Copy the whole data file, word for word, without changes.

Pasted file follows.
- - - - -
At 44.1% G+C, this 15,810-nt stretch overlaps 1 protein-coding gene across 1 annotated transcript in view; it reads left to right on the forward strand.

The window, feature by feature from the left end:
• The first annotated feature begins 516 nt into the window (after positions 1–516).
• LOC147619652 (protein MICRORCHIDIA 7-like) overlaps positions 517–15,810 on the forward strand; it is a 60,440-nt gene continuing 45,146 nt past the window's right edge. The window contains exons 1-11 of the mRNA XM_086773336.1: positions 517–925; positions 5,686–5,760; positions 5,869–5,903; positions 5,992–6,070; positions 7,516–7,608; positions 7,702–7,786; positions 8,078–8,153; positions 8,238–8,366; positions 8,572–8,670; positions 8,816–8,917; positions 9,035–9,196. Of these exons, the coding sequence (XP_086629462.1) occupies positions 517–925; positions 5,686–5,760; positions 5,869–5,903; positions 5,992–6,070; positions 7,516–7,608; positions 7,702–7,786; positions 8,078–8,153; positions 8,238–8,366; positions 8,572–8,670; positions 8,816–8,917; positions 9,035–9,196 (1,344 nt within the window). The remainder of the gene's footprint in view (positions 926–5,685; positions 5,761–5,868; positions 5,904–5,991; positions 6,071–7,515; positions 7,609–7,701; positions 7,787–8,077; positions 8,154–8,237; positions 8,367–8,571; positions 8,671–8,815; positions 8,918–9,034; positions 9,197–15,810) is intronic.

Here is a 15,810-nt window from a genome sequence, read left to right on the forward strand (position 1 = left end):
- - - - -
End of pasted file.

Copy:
At 44.1% G+C, this 15,810-nt stretch overlaps 1 protein-coding gene across 1 annotated transcript in view; it reads left to right on the forward strand.

The window, feature by feature from the left end:
• The first annotated feature begins 516 nt into the window (after positions 1–516).
• LOC147619652 (protein MICRORCHIDIA 7-like) overlaps positions 517–15,810 on the forward strand; it is a 60,440-nt gene continuing 45,146 nt past the window's right edge. The window contains exons 1-11 of the mRNA XM_086773336.1: positions 517–925; positions 5,686–5,760; positions 5,869–5,903; positions 5,992–6,070; positions 7,516–7,608; positions 7,702–7,786; positions 8,078–8,153; positions 8,238–8,366; positions 8,572–8,670; positions 8,816–8,917; positions 9,035–9,196. Of these exons, the coding sequence (XP_086629462.1) occupies positions 517–925; positions 5,686–5,760; positions 5,869–5,903; positions 5,992–6,070; positions 7,516–7,608; positions 7,702–7,786; positions 8,078–8,153; positions 8,238–8,366; positions 8,572–8,670; positions 8,816–8,917; positions 9,035–9,196 (1,344 nt within the window). The remainder of the gene's footprint in view (positions 926–5,685; positions 5,761–5,868; positions 5,904–5,991; positions 6,071–7,515; positions 7,609–7,701; positions 7,787–8,077; positions 8,154–8,237; positions 8,367–8,571; positions 8,671–8,815; positions 8,918–9,034; positions 9,197–15,810) is intronic.

Here is a 15,810-nt window from a genome sequence, read left to right on the forward strand (position 1 = left end):